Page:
CHICO, Calif. – One year ago today, Gov. Gavin Newsom issued the stay-at-home order and our lives have not been the same since. In the beginning, we couldn’t get our hair cut, we couldn’t sweat it out at the gym, and the list went on. In the meantime, we all, along with business owners, had to navigate the statewide, four-stage reopening plan which evolved into the state watch list, and ultimately the color-coded tier system.
Action News Now Anchor Alan Marsden spoke to a Chico business owner about his professional and personal experiences riding out the past year.
Related: Part Three: Moving forward after a year of COVID-19 restrictions
“We have five or six guys in here. We have tickets all throughout here,” the owner of B-Street Public Lounge, Will Brady said. As the owner of B-Street, Brady would be hard at work in his busy kitchen with the rest of them.
“So, you see were completely shut,” explained Brady. “Everything has been cleaned and scrubbed and sanitized and left for you know hopefully in a couple of months, we’re going to come back and unwrap everything.”
But that was before. Action News Now spoke with Brady last year, shortly after he abruptly shut down all three of his Downtown Chico restaurants – B-Street, The Banshee, and Bill’s Town Lounge.
So much, to so many people, has happened since then.
On April 6, Action News Now began diving into reports, explaining the difference between an N-95 mask and a homemade mask. On May 30, Butte County Public Health Director, Danette York, provided updates to the county. The county’s numbers were still going in the wrong direction. On June 31, Butte County was labeled purple, on the newly announced state color-coded tier system.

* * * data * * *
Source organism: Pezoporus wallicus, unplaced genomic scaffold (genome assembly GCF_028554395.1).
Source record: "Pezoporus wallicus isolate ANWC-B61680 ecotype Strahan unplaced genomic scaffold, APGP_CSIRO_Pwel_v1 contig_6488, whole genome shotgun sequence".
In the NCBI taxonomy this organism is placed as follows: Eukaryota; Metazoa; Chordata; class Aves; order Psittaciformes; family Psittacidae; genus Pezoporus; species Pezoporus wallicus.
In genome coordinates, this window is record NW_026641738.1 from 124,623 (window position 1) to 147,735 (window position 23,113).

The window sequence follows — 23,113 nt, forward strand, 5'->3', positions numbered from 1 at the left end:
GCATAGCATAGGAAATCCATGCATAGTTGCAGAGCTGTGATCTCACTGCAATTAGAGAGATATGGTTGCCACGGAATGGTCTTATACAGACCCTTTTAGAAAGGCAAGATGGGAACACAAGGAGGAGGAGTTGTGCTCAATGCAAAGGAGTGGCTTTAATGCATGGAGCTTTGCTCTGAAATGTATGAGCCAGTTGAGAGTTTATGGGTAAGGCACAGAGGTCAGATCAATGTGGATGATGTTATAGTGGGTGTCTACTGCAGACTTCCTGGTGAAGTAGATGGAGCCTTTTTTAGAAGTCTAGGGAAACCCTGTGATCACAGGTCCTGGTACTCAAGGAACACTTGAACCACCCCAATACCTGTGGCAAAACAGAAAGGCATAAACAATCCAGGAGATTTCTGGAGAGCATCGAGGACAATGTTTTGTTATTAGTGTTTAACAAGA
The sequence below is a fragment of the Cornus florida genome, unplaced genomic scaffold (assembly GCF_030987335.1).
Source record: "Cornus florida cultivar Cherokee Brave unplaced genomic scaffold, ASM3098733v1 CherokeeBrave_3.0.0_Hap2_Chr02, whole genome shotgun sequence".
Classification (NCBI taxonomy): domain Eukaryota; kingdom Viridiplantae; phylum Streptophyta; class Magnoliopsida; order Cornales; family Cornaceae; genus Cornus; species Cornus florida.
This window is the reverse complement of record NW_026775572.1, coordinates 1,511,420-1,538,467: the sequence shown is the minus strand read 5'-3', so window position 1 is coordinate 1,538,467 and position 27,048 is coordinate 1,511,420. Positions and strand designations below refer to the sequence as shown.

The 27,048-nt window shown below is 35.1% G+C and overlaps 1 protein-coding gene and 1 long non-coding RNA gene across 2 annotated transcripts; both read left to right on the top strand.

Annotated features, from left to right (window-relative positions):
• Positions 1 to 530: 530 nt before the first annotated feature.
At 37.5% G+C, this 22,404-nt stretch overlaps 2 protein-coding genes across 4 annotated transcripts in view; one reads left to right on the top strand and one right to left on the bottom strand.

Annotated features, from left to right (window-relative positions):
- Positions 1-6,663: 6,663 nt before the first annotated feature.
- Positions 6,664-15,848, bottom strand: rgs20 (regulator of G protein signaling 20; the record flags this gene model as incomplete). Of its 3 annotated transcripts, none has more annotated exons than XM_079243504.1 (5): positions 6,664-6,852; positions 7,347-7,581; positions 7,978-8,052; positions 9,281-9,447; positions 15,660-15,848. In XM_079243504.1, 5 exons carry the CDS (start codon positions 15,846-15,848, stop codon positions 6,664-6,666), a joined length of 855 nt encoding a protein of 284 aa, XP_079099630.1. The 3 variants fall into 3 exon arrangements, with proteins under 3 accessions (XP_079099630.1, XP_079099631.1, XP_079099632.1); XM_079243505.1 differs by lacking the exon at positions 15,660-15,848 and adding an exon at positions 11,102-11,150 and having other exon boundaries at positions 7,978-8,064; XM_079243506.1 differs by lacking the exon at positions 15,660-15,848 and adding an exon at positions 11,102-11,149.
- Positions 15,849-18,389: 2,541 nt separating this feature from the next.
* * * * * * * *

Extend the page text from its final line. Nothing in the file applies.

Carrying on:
School campuses all over closed. High school sports halted. Even worship services have been altered since. But besides illness and death, perhaps nothing has impacted all of us like the staggering hit to the economy. The closed businesses, the loss of income, and jobs.
Despite the roller coaster ride of emotion and stress over the past 12 months, Will Brady has never questioned the need to close his businesses. “My restaurants don’t matter as much as anyone’s life, ya know,” Brady said.
Related: Part One: One year later: Key points that led up to California’s stay-at-home order
But that does not mean his restaurants don’t matter. Early on, he pushed vigorously for the city to permit street dining. But then the summer surge nixed that plan.
The Banshee did make a go of take-out food and it was popular. But Brady discovered it wasn’t profitable. Brady said he credits PPP loans and a very helpful small local bank for keeping him afloat after coming within inches of selling his home.
For Brady, the best news is the vaccine. He has had the shots and said his employees will too. It is what he hopes will allow him to reopen, slowly at first, in mid-May.
“We’re going to be back to teaching people how to make mac & cheese correctly. Or our way. I should say there is no incorrect way to make it,” Brady explained.
Getting to the point of reopening, Brady said it is still an uphill climb. He’s cautiously optimistic it will happen, pretty soon, and he can’t wait to see his restaurants come back to life.
"I think people are gonna want to get out, throw some darts, eat some food, drink a beer, hug, dance,” Brady said. “Lots of things are going to be happening that I think people have gotten away from."